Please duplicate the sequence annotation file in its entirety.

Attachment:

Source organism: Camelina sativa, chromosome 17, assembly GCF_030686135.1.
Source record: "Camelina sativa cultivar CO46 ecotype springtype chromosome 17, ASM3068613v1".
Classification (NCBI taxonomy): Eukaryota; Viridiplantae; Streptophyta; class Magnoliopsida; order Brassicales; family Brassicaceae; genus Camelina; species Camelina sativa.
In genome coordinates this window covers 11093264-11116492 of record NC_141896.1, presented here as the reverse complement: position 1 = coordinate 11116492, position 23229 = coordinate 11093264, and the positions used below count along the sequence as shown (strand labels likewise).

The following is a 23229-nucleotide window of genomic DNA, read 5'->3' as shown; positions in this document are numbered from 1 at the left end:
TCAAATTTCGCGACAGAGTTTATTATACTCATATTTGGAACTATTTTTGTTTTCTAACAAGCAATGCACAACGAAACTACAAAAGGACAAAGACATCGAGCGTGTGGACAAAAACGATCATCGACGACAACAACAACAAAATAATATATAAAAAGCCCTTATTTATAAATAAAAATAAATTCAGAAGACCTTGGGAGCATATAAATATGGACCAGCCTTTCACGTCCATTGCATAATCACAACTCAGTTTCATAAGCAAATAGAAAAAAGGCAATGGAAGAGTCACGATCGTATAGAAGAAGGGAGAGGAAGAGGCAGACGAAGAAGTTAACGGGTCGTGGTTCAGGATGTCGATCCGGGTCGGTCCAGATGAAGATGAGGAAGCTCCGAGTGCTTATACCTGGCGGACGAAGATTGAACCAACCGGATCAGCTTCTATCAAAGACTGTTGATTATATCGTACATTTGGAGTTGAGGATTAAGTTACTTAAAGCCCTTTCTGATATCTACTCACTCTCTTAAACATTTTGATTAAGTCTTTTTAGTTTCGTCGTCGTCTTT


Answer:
Source organism: Camelina sativa, chromosome 17, assembly GCF_030686135.1.
Source record: "Camelina sativa cultivar CO46 ecotype springtype chromosome 17, ASM3068613v1".
Classification (NCBI taxonomy): Eukaryota; Viridiplantae; Streptophyta; class Magnoliopsida; order Brassicales; family Brassicaceae; genus Camelina; species Camelina sativa.
In genome coordinates this window covers 11093264-11116492 of record NC_141896.1, presented here as the reverse complement: position 1 = coordinate 11116492, position 23229 = coordinate 11093264, and the positions used below count along the sequence as shown (strand labels likewise).

The following is a 23229-nucleotide window of genomic DNA, read 5'->3' as shown; positions in this document are numbered from 1 at the left end:
TCAAATTTCGCGACAGAGTTTATTATACTCATATTTGGAACTATTTTTGTTTTCTAACAAGCAATGCACAACGAAACTACAAAAGGACAAAGACATCGAGCGTGTGGACAAAAACGATCATCGACGACAACAACAACAAAATAATATATAAAAAGCCCTTATTTATAAATAAAAATAAATTCAGAAGACCTTGGGAGCATATAAATATGGACCAGCCTTTCACGTCCATTGCATAATCACAACTCAGTTTCATAAGCAAATAGAAAAAAGGCAATGGAAGAGTCACGATCGTATAGAAGAAGGGAGAGGAAGAGGCAGACGAAGAAGTTAACGGGTCGTGGTTCAGGATGTCGATCCGGGTCGGTCCAGATGAAGATGAGGAAGCTCCGAGTGCTTATACCTGGCGGACGAAGATTGAACCAACCGGATCAGCTTCTATCAAAGACTGTTGATTATATCGTACATTTGGAGTTGAGGATTAAGTTACTTAAAGCCCTTTCTGATATCTACTCACTCTCTTAAACATTTTGATTAAGTCTTTTTAGTTTCGTCGTCGTCTTT